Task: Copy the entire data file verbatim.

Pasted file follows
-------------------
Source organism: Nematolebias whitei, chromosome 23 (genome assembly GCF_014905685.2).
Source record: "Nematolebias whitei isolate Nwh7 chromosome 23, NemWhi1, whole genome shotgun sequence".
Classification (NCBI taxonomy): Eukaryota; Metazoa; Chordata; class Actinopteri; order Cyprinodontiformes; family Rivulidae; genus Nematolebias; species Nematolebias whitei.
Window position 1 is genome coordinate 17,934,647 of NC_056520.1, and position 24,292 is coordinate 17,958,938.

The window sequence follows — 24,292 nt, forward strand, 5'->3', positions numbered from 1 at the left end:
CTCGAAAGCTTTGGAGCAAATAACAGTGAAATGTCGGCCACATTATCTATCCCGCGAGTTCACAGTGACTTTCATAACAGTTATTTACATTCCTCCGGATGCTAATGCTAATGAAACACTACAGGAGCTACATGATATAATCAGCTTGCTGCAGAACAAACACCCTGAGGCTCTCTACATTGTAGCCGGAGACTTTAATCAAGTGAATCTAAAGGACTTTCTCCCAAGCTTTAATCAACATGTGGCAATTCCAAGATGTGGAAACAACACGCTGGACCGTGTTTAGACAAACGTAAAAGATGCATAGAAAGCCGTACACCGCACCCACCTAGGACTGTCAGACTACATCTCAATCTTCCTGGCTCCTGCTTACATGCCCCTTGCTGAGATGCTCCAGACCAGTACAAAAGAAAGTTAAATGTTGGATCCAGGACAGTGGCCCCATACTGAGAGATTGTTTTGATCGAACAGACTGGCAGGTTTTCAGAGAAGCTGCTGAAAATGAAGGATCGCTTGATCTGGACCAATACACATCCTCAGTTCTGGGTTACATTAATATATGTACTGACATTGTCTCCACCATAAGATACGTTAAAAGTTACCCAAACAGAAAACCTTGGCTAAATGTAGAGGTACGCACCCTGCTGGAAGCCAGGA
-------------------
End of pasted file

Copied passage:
Source organism: Nematolebias whitei, chromosome 23 (genome assembly GCF_014905685.2).
Source record: "Nematolebias whitei isolate Nwh7 chromosome 23, NemWhi1, whole genome shotgun sequence".
Classification (NCBI taxonomy): Eukaryota; Metazoa; Chordata; class Actinopteri; order Cyprinodontiformes; family Rivulidae; genus Nematolebias; species Nematolebias whitei.
Window position 1 is genome coordinate 17,934,647 of NC_056520.1, and position 24,292 is coordinate 17,958,938.

The window sequence follows — 24,292 nt, forward strand, 5'->3', positions numbered from 1 at the left end:
CTCGAAAGCTTTGGAGCAAATAACAGTGAAATGTCGGCCACATTATCTATCCCGCGAGTTCACAGTGACTTTCATAACAGTTATTTACATTCCTCCGGATGCTAATGCTAATGAAACACTACAGGAGCTACATGATATAATCAGCTTGCTGCAGAACAAACACCCTGAGGCTCTCTACATTGTAGCCGGAGACTTTAATCAAGTGAATCTAAAGGACTTTCTCCCAAGCTTTAATCAACATGTGGCAATTCCAAGATGTGGAAACAACACGCTGGACCGTGTTTAGACAAACGTAAAAGATGCATAGAAAGCCGTACACCGCACCCACCTAGGACTGTCAGACTACATCTCAATCTTCCTGGCTCCTGCTTACATGCCCCTTGCTGAGATGCTCCAGACCAGTACAAAAGAAAGTTAAATGTTGGATCCAGGACAGTGGCCCCATACTGAGAGATTGTTTTGATCGAACAGACTGGCAGGTTTTCAGAGAAGCTGCTGAAAATGAAGGATCGCTTGATCTGGACCAATACACATCCTCAGTTCTGGGTTACATTAATATATGTACTGACATTGTCTCCACCATAAGATACGTTAAAAGTTACCCAAACAGAAAACCTTGGCTAAATGTAGAGGTACGCACCCTGCTGGAAGCCAGGA